Dear Sandra

Hey Readers! Here’s the other gardening question I promised you last week!

Dear Sandra,

My wife and I just moved into a beautiful older home, problem is that it was empty for a year before we moved in and weeds overrun the gardens. Besides spraying and constant plucking, is there anything else we can do?

No Green Thumb in Saskatchewan

Dear No Green Thumb,

Last year my husband and I tried in vain to plant a garden and it was a beauty, until we “forgot” about it for a week or two and returned to find it looking like a miniature forest!

Weeds are pretty much invincible. It takes a lot of work and patience to keep them to a minimum. Unfortunately, if you are like us and live next door to a breeding ground for weeds (hope my neighbours read this!) you are going to have to work overtime to defeat those things.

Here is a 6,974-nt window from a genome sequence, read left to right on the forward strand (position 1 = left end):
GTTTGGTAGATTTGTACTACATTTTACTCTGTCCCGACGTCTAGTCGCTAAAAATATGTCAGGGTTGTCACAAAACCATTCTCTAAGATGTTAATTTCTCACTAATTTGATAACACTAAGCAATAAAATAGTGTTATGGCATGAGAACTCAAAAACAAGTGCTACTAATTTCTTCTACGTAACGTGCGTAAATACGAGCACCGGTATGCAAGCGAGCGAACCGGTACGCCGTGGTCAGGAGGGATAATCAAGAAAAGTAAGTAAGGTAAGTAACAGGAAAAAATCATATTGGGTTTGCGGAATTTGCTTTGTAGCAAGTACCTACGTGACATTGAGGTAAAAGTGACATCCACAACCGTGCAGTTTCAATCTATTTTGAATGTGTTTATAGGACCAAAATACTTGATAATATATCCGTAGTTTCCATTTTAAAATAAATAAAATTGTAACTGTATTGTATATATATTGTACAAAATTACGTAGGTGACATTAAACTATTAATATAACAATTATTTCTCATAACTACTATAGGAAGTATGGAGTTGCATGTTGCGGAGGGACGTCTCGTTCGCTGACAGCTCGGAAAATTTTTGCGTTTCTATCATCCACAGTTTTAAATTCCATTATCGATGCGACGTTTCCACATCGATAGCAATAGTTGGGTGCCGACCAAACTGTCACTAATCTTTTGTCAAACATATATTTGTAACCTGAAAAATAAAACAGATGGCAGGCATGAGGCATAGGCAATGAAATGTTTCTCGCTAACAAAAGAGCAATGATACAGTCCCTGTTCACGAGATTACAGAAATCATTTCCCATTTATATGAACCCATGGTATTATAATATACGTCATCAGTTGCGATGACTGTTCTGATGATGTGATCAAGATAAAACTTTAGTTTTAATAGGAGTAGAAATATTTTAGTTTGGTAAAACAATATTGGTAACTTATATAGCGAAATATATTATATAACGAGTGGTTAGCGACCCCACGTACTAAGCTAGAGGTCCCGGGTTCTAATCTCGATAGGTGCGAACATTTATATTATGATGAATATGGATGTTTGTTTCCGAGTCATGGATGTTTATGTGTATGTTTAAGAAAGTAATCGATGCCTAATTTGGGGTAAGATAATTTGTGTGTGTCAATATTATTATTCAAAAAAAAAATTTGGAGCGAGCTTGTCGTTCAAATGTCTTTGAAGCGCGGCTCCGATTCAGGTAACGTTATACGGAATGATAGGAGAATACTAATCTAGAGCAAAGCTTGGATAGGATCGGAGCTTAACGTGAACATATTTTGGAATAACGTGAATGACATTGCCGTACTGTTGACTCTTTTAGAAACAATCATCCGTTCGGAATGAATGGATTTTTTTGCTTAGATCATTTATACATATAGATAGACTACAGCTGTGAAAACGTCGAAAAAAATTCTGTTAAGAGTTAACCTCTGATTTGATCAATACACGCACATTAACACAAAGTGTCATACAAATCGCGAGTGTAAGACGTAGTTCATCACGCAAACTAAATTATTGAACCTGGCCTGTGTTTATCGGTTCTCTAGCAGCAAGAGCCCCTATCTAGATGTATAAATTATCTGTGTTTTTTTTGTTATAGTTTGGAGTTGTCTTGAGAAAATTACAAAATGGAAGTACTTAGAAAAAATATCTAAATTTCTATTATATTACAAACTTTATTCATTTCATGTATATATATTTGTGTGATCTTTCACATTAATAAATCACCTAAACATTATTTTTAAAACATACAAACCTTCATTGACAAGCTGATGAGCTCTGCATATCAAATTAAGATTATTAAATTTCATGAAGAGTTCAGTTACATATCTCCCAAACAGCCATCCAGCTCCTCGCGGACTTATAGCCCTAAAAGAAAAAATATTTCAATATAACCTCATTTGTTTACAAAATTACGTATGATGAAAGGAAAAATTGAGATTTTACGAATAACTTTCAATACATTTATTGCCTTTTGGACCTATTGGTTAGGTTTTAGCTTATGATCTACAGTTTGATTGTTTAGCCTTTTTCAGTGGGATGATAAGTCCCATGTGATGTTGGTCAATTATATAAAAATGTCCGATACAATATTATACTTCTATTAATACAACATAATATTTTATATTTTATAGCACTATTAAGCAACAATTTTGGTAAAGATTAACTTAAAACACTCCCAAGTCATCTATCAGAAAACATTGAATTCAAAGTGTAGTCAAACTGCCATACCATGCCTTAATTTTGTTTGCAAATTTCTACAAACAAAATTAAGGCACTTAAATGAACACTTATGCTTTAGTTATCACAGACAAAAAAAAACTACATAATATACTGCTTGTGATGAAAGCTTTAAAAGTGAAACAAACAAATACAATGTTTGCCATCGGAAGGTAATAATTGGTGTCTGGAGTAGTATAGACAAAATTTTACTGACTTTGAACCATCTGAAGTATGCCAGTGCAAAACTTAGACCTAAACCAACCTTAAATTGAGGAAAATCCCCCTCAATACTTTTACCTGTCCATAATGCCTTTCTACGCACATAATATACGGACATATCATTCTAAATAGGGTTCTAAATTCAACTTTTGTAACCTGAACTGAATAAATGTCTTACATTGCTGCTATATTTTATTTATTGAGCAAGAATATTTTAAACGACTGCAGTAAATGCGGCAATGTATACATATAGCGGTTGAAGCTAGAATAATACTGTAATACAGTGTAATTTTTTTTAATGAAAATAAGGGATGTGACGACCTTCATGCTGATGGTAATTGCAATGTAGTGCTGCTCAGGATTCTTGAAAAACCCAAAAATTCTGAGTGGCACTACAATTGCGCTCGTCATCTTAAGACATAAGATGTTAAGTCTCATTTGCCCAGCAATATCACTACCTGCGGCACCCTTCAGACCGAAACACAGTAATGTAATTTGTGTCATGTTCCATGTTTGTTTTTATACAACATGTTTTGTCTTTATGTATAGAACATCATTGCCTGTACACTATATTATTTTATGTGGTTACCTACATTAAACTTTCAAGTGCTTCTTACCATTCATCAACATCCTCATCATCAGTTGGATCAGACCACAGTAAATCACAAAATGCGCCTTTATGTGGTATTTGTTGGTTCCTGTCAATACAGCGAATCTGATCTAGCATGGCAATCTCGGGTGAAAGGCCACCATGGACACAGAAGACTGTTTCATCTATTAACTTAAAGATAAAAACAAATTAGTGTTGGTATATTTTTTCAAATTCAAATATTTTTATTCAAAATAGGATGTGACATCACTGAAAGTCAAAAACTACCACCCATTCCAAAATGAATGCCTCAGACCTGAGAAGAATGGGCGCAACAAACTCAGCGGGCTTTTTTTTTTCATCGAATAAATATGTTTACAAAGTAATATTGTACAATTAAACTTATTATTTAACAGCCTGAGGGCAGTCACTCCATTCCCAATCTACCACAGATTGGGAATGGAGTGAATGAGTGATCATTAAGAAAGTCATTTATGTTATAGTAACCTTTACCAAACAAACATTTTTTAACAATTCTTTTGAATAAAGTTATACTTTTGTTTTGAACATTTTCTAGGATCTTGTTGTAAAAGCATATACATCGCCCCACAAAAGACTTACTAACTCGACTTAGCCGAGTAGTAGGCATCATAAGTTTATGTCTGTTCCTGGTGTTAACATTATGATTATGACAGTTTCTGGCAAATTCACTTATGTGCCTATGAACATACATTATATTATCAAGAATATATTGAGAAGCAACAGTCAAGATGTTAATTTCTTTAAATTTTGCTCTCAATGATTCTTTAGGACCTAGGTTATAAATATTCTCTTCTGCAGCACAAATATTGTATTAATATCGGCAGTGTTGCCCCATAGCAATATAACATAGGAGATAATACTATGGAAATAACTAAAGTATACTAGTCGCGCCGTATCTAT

The thing with weeds is that they can be dormant for years and germinate when the soil is cultivated or fertilized – which means disturbing the soil wakes them up. You are going to have to start by getting rid of them somehow, whether it is pulling them all by hand (here’s where you hope you have misbehaving kids to punish) or using long or short handled hoes or claws. Don’t just mow them down; it’s the entire plant, root and all, that you need to get rid of.

Once you have a semi-weed-free area, put a layer of mulch or black weed plastic (available at hardware, department and gardening stores) on the ground around bushes, shrubs, plants and walkways. This will inhibit the growth of the weeds. Around your plants be very attentive in pulling weeds while they are still small. If you want to have a garden, might I suggest box gardening? Above ground boxes are built with cement or mulch walkways alongside to help alleviate weeds and keep gardens looking organized.

To save yourself some time, be vigilant after your harvest and do a thorough clean-sweep of your garden.



This column is for entertainment only. Sandra is not a professional counsellor, but is an AU student who would like to give personal advice about school and life to her peers. Please forward your questions to Sandra care of